A majority of Americans say they’re stressed at work. And it’s clear the burden of stress has negative effects on health, including an increase in heart disease, liver disease and gastrointestinal problems.
Still, though it’s been known for years that periodically disengaging from one’s everyday routine can reduce stress, most Americans don’t take advantage of their days off. A recent poll conducted by NPR, the Robert Wood Johnson Foundation and the Harvard T.H. Chan School of Public Health finds about half of Americans who work 50-plus hours a week say they don’t take all or most of the vacation they’ve earned.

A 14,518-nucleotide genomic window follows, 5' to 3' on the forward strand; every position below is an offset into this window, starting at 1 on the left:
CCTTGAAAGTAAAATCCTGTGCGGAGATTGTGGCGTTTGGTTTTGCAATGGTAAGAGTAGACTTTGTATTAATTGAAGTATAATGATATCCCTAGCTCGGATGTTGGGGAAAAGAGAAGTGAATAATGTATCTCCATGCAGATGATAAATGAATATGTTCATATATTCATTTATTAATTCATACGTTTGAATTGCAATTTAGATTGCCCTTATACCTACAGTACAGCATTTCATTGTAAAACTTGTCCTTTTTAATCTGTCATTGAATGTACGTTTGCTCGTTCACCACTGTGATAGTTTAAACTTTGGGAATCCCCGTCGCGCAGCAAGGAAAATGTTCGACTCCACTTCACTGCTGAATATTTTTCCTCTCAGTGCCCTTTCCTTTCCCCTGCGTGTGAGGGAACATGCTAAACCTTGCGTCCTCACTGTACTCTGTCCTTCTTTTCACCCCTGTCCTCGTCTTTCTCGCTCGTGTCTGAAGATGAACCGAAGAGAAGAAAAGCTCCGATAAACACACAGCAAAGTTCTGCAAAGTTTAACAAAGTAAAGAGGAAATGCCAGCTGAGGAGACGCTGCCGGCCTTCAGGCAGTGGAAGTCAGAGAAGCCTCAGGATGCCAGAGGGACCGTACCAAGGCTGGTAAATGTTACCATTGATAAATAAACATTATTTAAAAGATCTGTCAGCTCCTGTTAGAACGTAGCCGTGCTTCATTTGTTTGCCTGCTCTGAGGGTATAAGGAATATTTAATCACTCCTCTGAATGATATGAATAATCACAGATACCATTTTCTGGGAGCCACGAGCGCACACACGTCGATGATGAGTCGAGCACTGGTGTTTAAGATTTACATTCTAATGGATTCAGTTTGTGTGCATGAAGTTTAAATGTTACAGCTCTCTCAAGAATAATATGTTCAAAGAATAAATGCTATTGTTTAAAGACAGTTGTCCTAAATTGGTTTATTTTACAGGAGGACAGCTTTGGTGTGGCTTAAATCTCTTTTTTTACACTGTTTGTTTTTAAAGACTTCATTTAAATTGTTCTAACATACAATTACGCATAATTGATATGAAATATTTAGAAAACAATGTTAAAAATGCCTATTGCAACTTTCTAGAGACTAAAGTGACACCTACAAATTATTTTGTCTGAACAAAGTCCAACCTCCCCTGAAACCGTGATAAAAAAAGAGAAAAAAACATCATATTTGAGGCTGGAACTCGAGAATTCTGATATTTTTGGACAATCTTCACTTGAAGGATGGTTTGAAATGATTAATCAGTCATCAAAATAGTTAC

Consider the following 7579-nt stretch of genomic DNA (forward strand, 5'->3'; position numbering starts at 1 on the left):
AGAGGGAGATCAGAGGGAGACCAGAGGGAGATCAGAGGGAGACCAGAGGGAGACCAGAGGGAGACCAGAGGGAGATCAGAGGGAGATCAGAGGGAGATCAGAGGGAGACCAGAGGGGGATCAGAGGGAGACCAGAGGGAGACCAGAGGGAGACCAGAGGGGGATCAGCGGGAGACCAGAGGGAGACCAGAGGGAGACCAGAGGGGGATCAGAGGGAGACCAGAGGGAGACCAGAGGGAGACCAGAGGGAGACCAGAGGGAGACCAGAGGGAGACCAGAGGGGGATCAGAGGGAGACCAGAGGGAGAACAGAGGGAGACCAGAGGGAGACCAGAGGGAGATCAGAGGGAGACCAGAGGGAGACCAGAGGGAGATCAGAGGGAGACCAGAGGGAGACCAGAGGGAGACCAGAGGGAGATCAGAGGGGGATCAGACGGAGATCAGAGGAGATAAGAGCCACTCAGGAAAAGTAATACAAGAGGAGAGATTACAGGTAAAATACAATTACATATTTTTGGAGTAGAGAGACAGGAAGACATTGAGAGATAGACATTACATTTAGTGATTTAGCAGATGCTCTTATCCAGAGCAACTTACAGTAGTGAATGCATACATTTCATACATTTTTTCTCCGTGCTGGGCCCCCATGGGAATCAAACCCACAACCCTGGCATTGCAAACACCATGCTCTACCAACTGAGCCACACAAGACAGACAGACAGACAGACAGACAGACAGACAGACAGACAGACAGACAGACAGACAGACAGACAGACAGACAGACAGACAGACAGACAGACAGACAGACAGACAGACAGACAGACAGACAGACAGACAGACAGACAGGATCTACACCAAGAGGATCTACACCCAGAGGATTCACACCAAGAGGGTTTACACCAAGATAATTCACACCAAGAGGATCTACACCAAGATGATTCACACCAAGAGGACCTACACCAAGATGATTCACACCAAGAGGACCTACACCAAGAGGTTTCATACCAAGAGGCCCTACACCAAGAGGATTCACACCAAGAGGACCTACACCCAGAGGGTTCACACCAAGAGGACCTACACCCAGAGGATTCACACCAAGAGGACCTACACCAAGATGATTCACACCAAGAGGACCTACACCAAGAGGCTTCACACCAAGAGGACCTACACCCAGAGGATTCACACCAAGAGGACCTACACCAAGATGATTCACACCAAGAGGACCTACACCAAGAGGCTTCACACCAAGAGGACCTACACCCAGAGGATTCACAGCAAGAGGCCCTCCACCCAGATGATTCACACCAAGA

Rowan is hardly alone in his dedication to the job. Today, Americans take far less vacation time than they did a few decades ago, says psychologist Matthew J. Grawitch of Saint Louis University, who studies stress in the workplace. Research shows that, on average, Americans now take 16.2 days of vacation a year, compared with nearly three weeks of vacation in 2000.
That’s an unfortunate trend, he says; not only can time off help alleviate stress, it can also be personally rejuvenating and motivate people to be more productive once they return to the job.
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